"I remember you, Agent Barton," said the man called Verner. "I remembered you in the battle, and remembered… this." He brought his hands out of the chest, and showed Clint his bow, the one he had lost when he had first fought the metal giants. "If you want to control someone, you've got to be near them, see, or else hold something that's part of them: a hair, a rag stained with their blood…" He ran his hand along the wooden shaft. Clint pressed his nails into his palms, and stared ahead with blank eyes. "This is very much part of you, is it not? Not dead wood, but your own flesh and blood. The only thing you truly trust, more even than you trust yourself."
"Yes," Clint agreed, his voice dead, as secrets were stripped out and put in words.
"You resisted him," the god said. "You made him angry. You made me angry. Men are like sheep, so easy to control, so desperate to be controlled, but you went away. But you are back now. You will never resist again." His smile was cold. "Will you, Clint?"
"No," Clint said. My lord. My god. Master. My king. "Sir."
They gathered in a makeshift meeting room in the wreckage of the fort. Somebody had gone to considerable effort to bring civilisation to the ruin. Pictures hung on the walls, and a dried arrangement of flowers sat on the sideboard, encased in a glass dome. A silver tray had been placed in the middle of the polished table, holding a decanter and seven crystal glasses. A plate of exquisite cakes lay nearby, arranged in neat perfection.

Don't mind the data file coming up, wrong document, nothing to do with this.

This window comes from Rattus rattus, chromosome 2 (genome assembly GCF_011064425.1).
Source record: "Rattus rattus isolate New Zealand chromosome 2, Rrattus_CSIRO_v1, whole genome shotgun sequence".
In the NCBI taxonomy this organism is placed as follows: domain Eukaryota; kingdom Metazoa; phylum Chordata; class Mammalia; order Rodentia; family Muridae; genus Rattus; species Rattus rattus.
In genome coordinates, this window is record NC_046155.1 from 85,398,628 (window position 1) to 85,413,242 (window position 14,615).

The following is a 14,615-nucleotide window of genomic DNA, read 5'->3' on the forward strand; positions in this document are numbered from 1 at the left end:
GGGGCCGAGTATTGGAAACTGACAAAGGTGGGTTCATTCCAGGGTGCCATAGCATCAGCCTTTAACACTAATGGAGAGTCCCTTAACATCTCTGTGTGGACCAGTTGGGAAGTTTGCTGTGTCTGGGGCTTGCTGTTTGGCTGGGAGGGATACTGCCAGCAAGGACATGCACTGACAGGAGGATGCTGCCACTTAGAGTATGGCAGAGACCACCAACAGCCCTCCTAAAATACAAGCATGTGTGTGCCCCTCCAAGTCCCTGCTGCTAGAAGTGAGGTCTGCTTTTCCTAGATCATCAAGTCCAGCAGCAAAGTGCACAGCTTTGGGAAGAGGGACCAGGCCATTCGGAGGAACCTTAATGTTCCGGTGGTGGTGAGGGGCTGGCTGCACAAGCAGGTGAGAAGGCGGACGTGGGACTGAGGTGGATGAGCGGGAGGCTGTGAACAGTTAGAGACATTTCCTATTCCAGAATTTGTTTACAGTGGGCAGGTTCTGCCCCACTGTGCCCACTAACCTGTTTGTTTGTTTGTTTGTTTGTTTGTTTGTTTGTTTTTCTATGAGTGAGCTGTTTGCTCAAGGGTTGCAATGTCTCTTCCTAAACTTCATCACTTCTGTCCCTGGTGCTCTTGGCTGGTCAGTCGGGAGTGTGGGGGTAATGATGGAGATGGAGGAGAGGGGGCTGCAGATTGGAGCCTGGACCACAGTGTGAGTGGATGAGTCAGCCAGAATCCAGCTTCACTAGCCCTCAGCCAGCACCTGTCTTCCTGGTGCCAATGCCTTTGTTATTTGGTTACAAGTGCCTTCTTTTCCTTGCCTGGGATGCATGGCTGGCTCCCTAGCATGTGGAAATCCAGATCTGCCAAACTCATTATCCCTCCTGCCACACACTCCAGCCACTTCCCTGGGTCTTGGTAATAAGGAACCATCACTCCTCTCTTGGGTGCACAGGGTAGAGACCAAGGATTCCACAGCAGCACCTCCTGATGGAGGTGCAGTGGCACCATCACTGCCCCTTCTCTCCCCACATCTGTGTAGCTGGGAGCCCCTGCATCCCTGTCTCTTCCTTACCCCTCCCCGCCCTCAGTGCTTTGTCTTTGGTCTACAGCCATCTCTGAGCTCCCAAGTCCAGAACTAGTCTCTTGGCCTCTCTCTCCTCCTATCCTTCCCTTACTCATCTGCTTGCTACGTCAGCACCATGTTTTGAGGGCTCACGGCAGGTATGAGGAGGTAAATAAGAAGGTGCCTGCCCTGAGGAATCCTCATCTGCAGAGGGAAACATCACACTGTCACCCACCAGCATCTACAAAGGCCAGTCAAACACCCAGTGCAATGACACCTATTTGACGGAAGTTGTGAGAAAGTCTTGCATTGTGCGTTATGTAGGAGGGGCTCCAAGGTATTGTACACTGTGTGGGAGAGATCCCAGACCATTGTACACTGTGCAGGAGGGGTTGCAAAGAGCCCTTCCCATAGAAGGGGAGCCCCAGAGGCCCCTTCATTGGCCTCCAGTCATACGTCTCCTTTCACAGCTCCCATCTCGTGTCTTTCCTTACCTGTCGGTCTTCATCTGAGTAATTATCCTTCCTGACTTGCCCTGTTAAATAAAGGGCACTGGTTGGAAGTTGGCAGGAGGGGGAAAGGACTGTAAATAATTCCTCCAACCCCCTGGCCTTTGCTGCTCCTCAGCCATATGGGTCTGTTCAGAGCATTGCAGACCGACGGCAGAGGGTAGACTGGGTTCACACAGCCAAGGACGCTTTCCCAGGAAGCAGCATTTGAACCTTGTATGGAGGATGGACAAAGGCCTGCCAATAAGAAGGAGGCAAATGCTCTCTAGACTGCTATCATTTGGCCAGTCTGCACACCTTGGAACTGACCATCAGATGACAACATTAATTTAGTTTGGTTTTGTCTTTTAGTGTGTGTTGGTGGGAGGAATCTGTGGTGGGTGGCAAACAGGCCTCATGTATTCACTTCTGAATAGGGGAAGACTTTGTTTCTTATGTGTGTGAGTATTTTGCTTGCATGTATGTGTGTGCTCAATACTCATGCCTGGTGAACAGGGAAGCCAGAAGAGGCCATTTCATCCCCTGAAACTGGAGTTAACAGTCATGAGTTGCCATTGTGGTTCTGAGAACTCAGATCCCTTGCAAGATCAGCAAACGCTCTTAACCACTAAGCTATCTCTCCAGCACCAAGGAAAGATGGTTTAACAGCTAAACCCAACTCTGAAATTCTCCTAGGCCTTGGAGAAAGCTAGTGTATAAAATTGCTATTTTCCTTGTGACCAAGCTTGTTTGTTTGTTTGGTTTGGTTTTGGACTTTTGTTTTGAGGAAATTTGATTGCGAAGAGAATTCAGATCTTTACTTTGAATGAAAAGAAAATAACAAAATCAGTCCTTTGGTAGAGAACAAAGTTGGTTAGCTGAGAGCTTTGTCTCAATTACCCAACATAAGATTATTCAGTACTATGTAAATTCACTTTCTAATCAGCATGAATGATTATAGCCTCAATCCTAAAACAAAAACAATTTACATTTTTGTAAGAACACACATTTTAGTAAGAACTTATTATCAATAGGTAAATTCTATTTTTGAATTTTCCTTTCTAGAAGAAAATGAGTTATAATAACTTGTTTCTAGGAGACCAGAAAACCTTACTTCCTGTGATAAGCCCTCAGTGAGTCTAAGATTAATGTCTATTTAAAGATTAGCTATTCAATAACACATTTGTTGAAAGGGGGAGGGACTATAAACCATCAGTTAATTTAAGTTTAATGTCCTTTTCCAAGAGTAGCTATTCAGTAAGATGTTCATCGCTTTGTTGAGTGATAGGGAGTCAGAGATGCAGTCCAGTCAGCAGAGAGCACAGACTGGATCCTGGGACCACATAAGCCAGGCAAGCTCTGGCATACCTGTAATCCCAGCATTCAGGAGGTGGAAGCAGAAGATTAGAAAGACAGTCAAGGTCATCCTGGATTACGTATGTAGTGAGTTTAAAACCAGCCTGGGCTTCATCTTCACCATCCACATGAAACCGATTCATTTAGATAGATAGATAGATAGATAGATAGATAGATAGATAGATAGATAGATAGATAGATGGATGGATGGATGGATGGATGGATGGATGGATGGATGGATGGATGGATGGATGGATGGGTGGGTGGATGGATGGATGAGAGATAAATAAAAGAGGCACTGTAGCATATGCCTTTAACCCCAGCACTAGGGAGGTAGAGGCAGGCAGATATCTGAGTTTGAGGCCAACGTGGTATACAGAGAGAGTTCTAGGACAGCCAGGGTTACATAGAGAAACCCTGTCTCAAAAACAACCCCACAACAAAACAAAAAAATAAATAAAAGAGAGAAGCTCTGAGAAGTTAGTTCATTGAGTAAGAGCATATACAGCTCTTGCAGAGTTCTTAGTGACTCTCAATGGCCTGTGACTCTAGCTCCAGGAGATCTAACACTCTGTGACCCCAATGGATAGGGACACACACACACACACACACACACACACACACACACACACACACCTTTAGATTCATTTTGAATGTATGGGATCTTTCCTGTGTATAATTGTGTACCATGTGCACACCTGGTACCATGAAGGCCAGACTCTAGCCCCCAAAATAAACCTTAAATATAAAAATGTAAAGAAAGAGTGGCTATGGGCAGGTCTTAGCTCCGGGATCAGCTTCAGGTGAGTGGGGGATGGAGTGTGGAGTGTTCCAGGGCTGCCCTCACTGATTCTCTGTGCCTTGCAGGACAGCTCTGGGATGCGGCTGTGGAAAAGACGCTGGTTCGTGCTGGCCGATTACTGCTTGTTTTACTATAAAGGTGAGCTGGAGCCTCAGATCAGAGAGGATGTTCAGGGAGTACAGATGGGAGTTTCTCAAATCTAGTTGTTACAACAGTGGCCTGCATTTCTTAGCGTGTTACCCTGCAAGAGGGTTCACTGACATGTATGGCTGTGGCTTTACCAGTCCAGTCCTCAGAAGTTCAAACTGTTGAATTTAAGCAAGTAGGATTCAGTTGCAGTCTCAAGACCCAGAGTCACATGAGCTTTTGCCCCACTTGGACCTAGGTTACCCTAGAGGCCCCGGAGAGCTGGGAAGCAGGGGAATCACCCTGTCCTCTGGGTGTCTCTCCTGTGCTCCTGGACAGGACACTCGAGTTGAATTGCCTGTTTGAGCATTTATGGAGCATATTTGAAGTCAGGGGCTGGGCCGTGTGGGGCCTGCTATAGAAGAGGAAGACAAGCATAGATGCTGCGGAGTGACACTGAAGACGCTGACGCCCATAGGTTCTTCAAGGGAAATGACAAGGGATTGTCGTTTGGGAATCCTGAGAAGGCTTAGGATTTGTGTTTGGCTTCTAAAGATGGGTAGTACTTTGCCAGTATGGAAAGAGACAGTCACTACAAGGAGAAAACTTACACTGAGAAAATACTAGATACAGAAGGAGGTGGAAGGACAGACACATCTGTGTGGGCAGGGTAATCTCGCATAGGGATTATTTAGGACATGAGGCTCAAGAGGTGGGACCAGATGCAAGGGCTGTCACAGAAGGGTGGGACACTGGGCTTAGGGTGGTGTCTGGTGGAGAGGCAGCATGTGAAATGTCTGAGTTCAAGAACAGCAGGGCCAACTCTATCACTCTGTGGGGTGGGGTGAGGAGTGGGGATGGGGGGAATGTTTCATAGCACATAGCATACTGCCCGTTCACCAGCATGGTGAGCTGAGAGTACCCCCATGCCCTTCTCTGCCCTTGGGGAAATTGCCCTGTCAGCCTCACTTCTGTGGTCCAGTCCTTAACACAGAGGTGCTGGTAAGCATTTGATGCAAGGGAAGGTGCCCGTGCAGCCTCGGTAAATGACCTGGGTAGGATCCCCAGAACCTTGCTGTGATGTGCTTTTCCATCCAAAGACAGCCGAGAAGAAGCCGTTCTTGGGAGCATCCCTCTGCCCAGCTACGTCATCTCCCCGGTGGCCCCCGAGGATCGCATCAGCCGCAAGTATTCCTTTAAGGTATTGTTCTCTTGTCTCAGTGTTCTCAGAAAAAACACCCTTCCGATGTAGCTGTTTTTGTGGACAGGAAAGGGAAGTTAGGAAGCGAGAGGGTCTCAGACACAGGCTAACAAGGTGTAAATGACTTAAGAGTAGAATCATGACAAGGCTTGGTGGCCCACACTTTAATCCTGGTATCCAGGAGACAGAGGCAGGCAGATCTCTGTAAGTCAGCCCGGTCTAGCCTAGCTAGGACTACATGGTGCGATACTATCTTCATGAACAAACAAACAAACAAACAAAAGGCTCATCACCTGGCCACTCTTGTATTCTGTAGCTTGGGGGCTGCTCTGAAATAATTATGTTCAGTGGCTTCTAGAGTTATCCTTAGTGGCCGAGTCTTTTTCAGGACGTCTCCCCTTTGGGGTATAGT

"Is it foolish," Steve wondered aloud, "or brave?"
Stark was busy helping himself to one of the glasses. He looked up, grunting a question.
"This," Steve said, gesturing at the room. "This… veneer of polite society. I've seen it before. We were losing ten men a day, but the officers still wore the right clothes to dinner, and were careful to tie their cravats just so. Is it foolish to cling on to such things when you are staring into the face of death, or is that precisely when these things matter the most?"
Stark twirled his glass, making the crystal flare like jewels. "Jarvis," he said. "You asked if it was foolish or brave," he said, when Steve looked blank. "I say it was Jarvis."
"Gentlemen," Director Fury said firmly. "Agent Coulson?"
Coulson placed a bundle of paperwork on the table. "Lists," he said. "Inventories. All thoroughly checked."
"Good for you." Stark poured a second glass. "Nothing like a good inventory to make an evening complete."
"Actually," Coulson said mildly, "the inventory shows that nothing important went missing, which is interesting because--"
"My brother claimed that he took something," Thor said. "These tiny cakes are truly wondrous! Something that would help him rule. They are pink and… squishy."